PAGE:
Updated for 2019. Can I contribute to more than one retirement plan? This is a common question for individuals that are not employed full-time in their business – independent consulting is a common example. If you are the owner and only employee (aside from a spouse) of a company, but have another job where you’re covered by a 401(k), you can typically contribute to both plans – within certain limitations.
As previously mentioned, recall that contributions can be made to 401(k) plans in two ways: the individual deferral and the employer, or profit-sharing, component. These respective limits also apply to those covered by more than one retirement plan.
Limits on individual contributions when covered by more than one retirement plan
The annual elective deferral limits apply to the individual, not the plan. So if you’re covered by a 401(k), 403(b), SIMPLE 401(k), or SIMPLE IRA, your individual contributions will be aggregated and cannot exceed the lesser of deferral limits set by the plan, 100% of your eligible compensation under the plan, or the maximum contribution limit as set annually by the IRS.
For example, Robert is 40 years old and covered by both a SIMPLE 401(k) plan and a Solo 401(k) plan, earning W-2 income of $150,000 and $50,000 respectively. In 2019, the maximum Robert can contribute to both plans at the individual level is $19,000. This amount can be divided between both plans, but Robert cannot exceed the lesser annual contribution limit of $13,000 in his SIMPLE plan in 2019.
Limits on profit sharing contributions when covered by more than one retirement plan
The annual profit sharing contribution limits by an employer apply to each unrelated company’s specific plan. For 2019, the annual additions limit for employee and employer contributions to defined contribution plans (like a 401(k), 403(b), or SEP IRA) is $56,000 for those under the age of 50. SEP IRAs are generally funded only by employer contributions. So while you may be limited to $19,000 (in 2019) across all your retirement plans, each of your employers may still be able to contribute up to $56,000 per plan. Keep in mind the actual amount you (or your employer) can contribute will still be subject to your earnings, plan limitations, and other factors.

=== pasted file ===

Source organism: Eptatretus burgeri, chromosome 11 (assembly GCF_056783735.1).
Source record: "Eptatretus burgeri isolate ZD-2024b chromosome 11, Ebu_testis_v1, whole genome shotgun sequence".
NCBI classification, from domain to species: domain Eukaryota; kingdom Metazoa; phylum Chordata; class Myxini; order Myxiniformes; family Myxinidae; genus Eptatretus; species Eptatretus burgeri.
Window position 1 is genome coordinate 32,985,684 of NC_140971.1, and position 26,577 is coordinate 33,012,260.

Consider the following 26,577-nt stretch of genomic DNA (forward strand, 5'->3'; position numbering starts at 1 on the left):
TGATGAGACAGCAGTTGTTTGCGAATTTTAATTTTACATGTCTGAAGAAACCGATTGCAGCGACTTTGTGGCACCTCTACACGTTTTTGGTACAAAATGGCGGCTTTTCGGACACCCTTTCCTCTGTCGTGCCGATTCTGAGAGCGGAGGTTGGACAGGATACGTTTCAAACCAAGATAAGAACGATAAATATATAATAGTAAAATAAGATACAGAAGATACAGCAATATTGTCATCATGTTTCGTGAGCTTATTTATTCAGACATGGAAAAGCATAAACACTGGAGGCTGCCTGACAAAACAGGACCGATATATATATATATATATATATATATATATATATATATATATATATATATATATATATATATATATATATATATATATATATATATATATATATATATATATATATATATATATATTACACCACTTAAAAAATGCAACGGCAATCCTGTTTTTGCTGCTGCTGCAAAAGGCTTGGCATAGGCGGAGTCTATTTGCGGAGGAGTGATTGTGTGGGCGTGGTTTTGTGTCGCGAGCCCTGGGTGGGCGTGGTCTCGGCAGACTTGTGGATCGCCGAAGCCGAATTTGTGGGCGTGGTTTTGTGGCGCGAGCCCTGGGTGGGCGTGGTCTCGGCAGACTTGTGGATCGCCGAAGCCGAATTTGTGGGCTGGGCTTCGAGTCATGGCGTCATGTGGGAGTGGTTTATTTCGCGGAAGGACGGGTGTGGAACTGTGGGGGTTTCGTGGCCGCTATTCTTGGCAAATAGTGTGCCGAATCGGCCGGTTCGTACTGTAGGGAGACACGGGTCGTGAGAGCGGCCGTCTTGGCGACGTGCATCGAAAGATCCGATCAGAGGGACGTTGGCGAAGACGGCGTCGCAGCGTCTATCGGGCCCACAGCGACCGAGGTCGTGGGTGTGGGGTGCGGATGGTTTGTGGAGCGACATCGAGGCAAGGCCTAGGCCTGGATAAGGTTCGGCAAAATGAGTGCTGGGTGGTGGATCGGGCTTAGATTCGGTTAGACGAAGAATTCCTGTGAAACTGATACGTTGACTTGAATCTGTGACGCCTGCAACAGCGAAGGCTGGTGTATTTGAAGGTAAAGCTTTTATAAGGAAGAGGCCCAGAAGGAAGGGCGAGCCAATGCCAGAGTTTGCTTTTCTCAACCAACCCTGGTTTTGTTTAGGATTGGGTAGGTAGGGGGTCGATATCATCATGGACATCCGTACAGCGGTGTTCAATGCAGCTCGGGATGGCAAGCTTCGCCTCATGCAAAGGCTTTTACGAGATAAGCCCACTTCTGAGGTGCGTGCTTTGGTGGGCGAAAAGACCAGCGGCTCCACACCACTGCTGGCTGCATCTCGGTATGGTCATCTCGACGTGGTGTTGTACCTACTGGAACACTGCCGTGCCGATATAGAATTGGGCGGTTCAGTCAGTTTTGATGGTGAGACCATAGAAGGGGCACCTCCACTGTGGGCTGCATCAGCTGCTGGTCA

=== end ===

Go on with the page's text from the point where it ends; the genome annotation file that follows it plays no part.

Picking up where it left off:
Controlled group classifications may treat multiple businesses with related ownership as one employer for retirement plan purposes. These rules were developed to prohibit business owners from forming a new company to exclude employees from the retirement plan.
The finer points of these determinations can get quite complex, but at a high level, a controlled group can be defined as:
- Parent-subsidiary group
- When one or companies are connected through stock ownership with a common parent corporation and 80% or more of the stock of a corporation is owned by one or more corporations in the group (excluding the parent); and
- The parent corporation owns at least 80% of one other corporation in the group
- Brother-sister group
- At least two corporations where five or fewer common owners (individual, trust, or estate) have a direct or indirect ownership through attribution rules (typically 80%); and
- At least five or fewer owners are considered to have “effective control.” Effective control is more complicated, but typically means that combined, owners control 50% or more of at least two corporations, assuming stock ownership is identical with respect to each corporation. In more simplistic terms, identical ownership means that if an owner has a stake in more than one company, the smallest percentage owned in any one company is used
Parent-subsidiary controlled group example:
Delta Corporation owns the following interests:
- 85% of Bravo Corporation
- 60% of Lima Corporation
- 80% of Tango Corporation
Remaining ownership is owned by an unrelated party. Delta is considered to be in a parent-subsidiary controlled group with Bravo and Tango Corporations.
Now assume Tango Corporation owns 90% of Alpha Corporation. The result is that Delta is considered to be the parent of a parent-subsidiary controlled group with Bravo, Tango, and Alpha Corporations.
Brother-sister controlled group example:
Ownership breakdown for Alpha, Bravo, and Delta Corporations:
|Owner||Alpha Corp||Bravo Corp||Delta Corp|
Alpha, Bravo, and Delta Corporations are considered to be a brother-sister controlled group because both tests are met. The same five or fewer individuals own at least 80% of each corporation and the same five or fewer individuals own more than 50% of each corporation, taking into account identical ownership.
Alpha and Bravo Test
|Owner||Alpha Corp||Bravo Corp||Identical Ownership|
Alpha and Delta Test
|Owner||Alpha Corp||Delta Corp||Identical Ownership|
Bravo and Delta Test
|Owner||Bravo Corp||Delta Corp||Identical Ownership|